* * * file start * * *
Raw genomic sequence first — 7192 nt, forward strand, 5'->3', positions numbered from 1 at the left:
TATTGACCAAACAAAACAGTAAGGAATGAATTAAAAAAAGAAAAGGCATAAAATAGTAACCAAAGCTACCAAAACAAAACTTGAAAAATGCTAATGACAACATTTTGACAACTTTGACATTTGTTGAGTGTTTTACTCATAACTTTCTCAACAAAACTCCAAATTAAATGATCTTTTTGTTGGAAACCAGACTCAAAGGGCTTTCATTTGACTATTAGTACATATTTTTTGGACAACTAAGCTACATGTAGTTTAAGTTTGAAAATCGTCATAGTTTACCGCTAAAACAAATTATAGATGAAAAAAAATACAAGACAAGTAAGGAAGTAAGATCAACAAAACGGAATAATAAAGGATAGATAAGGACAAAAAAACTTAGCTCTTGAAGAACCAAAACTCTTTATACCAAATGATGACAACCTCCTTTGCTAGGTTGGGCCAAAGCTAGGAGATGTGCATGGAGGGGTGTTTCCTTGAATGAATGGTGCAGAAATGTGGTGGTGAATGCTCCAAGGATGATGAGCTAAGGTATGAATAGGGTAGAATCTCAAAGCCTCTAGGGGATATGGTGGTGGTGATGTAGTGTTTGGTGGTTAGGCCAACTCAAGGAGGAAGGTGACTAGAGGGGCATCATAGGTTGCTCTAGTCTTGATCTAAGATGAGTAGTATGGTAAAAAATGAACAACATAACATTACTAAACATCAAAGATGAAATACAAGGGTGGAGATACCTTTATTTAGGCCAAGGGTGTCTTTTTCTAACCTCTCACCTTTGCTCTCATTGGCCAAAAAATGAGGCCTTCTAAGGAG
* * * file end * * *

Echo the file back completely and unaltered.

Raw genomic sequence first — 7192 nt, forward strand, 5'->3', positions numbered from 1 at the left:
TATTGACCAAACAAAACAGTAAGGAATGAATTAAAAAAAGAAAAGGCATAAAATAGTAACCAAAGCTACCAAAACAAAACTTGAAAAATGCTAATGACAACATTTTGACAACTTTGACATTTGTTGAGTGTTTTACTCATAACTTTCTCAACAAAACTCCAAATTAAATGATCTTTTTGTTGGAAACCAGACTCAAAGGGCTTTCATTTGACTATTAGTACATATTTTTTGGACAACTAAGCTACATGTAGTTTAAGTTTGAAAATCGTCATAGTTTACCGCTAAAACAAATTATAGATGAAAAAAAATACAAGACAAGTAAGGAAGTAAGATCAACAAAACGGAATAATAAAGGATAGATAAGGACAAAAAAACTTAGCTCTTGAAGAACCAAAACTCTTTATACCAAATGATGACAACCTCCTTTGCTAGGTTGGGCCAAAGCTAGGAGATGTGCATGGAGGGGTGTTTCCTTGAATGAATGGTGCAGAAATGTGGTGGTGAATGCTCCAAGGATGATGAGCTAAGGTATGAATAGGGTAGAATCTCAAAGCCTCTAGGGGATATGGTGGTGGTGATGTAGTGTTTGGTGGTTAGGCCAACTCAAGGAGGAAGGTGACTAGAGGGGCATCATAGGTTGCTCTAGTCTTGATCTAAGATGAGTAGTATGGTAAAAAATGAACAACATAACATTACTAAACATCAAAGATGAAATACAAGGGTGGAGATACCTTTATTTAGGCCAAGGGTGTCTTTTTCTAACCTCTCACCTTTGCTCTCATTGGCCAAAAAATGAGGCCTTCTAAGGAG